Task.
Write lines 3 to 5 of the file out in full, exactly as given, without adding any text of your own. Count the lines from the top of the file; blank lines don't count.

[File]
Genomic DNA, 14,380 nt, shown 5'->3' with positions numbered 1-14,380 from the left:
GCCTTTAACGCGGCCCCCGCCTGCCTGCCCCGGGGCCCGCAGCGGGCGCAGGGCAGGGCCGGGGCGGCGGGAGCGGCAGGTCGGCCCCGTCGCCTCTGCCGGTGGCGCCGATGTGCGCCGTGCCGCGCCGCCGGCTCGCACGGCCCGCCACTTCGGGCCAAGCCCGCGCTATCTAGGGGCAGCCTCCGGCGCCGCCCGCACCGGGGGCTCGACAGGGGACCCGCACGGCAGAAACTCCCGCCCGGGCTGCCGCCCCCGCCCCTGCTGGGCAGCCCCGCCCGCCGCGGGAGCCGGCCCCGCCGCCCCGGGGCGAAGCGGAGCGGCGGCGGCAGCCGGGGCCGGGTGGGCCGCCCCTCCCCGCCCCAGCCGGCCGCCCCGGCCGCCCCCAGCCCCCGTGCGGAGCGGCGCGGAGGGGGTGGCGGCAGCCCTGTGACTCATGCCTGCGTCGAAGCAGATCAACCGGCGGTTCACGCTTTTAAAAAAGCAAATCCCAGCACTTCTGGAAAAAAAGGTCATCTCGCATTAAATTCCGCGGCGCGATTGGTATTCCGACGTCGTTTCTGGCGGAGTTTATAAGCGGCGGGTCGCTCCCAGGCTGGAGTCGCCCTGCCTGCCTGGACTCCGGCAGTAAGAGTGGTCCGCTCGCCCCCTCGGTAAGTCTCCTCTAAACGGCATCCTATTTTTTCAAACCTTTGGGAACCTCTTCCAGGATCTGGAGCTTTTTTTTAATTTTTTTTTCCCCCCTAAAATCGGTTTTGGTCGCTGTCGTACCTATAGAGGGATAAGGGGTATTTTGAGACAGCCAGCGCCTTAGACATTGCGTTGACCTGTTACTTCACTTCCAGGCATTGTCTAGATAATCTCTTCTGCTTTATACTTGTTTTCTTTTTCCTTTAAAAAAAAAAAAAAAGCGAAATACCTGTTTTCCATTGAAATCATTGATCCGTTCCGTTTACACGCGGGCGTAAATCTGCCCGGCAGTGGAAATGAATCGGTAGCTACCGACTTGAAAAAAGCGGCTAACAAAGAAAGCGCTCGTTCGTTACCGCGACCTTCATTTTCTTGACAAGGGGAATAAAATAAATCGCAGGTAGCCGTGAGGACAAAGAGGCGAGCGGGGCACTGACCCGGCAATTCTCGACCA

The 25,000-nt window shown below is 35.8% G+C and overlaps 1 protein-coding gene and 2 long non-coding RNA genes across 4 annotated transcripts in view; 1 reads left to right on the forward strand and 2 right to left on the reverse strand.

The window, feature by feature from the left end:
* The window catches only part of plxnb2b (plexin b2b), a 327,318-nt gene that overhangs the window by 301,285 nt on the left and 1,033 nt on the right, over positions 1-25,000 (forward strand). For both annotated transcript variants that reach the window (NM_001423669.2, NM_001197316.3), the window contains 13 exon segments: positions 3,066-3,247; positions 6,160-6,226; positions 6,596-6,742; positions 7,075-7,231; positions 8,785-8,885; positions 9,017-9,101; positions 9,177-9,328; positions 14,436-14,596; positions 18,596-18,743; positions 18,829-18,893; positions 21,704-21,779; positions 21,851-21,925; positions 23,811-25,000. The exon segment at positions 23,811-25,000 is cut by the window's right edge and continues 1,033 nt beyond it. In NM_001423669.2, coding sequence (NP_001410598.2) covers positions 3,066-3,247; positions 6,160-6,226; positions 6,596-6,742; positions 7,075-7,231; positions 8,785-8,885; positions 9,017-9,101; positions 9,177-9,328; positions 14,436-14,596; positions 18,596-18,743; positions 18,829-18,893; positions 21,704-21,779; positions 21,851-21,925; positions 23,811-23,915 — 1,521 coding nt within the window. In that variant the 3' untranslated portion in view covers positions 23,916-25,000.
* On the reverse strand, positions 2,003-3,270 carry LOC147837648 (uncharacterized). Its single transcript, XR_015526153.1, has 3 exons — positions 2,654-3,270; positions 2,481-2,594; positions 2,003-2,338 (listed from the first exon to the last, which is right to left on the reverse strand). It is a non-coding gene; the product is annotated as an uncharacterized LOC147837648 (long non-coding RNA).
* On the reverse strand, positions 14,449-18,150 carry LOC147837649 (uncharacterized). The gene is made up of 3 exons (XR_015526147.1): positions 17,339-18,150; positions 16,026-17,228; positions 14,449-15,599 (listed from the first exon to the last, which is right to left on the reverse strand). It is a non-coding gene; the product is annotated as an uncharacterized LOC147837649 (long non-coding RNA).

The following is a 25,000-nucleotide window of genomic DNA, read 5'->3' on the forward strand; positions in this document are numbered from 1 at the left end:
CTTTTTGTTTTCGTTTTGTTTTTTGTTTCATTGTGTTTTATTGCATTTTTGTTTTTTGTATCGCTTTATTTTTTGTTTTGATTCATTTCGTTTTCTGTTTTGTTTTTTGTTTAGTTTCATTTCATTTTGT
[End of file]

The 25,000-nt window shown below is 35.8% G+C and overlaps 1 protein-coding gene and 2 long non-coding RNA genes across 4 annotated transcripts in view; 1 reads left to right on the forward strand and 2 right to left on the reverse strand.

The window, feature by feature from the left end:
* The window catches only part of plxnb2b (plexin b2b), a 327,318-nt gene that overhangs the window by 301,285 nt on the left and 1,033 nt on the right, over positions 1-25,000 (forward strand). For both annotated transcript variants that reach the window (NM_001423669.2, NM_001197316.3), the window contains 13 exon segments: positions 3,066-3,247; positions 6,160-6,226; positions 6,596-6,742; positions 7,075-7,231; positions 8,785-8,885; positions 9,017-9,101; positions 9,177-9,328; positions 14,436-14,596; positions 18,596-18,743; positions 18,829-18,893; positions 21,704-21,779; positions 21,851-21,925; positions 23,811-25,000. The exon segment at positions 23,811-25,000 is cut by the window's right edge and continues 1,033 nt beyond it. In NM_001423669.2, coding sequence (NP_001410598.2) covers positions 3,066-3,247; positions 6,160-6,226; positions 6,596-6,742; positions 7,075-7,231; positions 8,785-8,885; positions 9,017-9,101; positions 9,177-9,328; positions 14,436-14,596; positions 18,596-18,743; positions 18,829-18,893; positions 21,704-21,779; positions 21,851-21,925; positions 23,811-23,915 — 1,521 coding nt within the window. In that variant the 3' untranslated portion in view covers positions 23,916-25,000.